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TBG Dallas participates in winter tree identification hike

Ross Devault

TBG Dallas recently took a trip to Oak Cliff Nature Preserve for a winter tree identification hike. Spearheading the group was certified Texas Master Naturalist, Bob Richie. Bob is additionally the past president of The Trinity Valley Beekeepers Association — Dallas’s local honeybee club.

So what did the TBGers learn? First of all, that tree identification relies heavily on the tree’s form. This means the tree’s general shape, habit, and size. More specifically this refers to the tree’s bark texture and size, presence of fruit or nuts, spatial relationship to drainage patterns, branching structure, and relationship to nearby trees.

The environment and trees of course play a role in landscape architecture, and TBG is proud to have a handful of certified arborists within the firm. Being educated on tree identification furthers our ability to make informed decisions as landscape architects and to protect and respect earth’s system of natural resources. In the words of Associate Ross DeVault,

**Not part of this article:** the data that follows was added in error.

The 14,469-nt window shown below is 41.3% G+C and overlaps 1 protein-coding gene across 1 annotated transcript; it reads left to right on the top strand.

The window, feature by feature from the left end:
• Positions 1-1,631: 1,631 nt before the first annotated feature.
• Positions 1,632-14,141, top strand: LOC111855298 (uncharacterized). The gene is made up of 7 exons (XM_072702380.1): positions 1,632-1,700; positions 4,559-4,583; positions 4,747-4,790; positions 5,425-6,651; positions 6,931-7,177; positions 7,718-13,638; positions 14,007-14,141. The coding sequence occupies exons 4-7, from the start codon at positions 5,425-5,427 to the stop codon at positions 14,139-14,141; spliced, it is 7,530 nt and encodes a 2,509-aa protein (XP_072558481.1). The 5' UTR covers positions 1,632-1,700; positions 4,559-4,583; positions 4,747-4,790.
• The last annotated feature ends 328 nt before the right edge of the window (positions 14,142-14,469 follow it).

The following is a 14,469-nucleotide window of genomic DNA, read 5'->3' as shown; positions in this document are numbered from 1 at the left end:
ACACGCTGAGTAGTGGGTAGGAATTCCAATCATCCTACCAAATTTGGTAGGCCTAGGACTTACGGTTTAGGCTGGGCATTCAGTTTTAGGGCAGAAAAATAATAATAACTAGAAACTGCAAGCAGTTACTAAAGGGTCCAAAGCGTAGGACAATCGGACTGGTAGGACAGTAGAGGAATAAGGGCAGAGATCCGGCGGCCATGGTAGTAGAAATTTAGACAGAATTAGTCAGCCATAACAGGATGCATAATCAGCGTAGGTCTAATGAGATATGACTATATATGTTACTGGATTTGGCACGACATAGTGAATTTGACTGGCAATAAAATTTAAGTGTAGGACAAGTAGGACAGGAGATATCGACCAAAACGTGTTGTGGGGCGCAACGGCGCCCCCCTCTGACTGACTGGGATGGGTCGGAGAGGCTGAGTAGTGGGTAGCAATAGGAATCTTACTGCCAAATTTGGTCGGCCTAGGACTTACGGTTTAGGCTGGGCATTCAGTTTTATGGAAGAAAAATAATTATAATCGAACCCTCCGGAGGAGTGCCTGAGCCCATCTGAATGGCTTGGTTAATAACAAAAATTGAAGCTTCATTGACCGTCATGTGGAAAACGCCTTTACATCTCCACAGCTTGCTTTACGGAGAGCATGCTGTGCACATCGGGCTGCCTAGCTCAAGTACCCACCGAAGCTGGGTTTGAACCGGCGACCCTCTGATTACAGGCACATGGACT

“The more that we as designers are in touch with the native plants, soils, and natural systems of the contexts in which we practice, the more that we can leverage the wide-ranging social, economic, and environmental benefits of those systems to deliver high quality, memorable places.”

At one point leader Bob Richie took a moment to remind the gang of their responsibility as people, not just designers, to honor all parts of nature and not only the “more desirable” elements. For his example he used a hackberry tree, which is not as showy as the oaks and crape myrtles we are used to seeing, and often disregarded. However, the hackberry tree is an important part of the natural succession process. They provide key habitat and food sources for our native birds and mammals, according to an article by Duke Forest and further demonstrated by Bob.

So what did the group discover? They identified cottonwood, elm, live oak, Hercules club, red oak, pecan, bois-d’arc, hackberry, and sumac trees! Overall, the excursion made for a fun and informative event; and we are better designers because of it.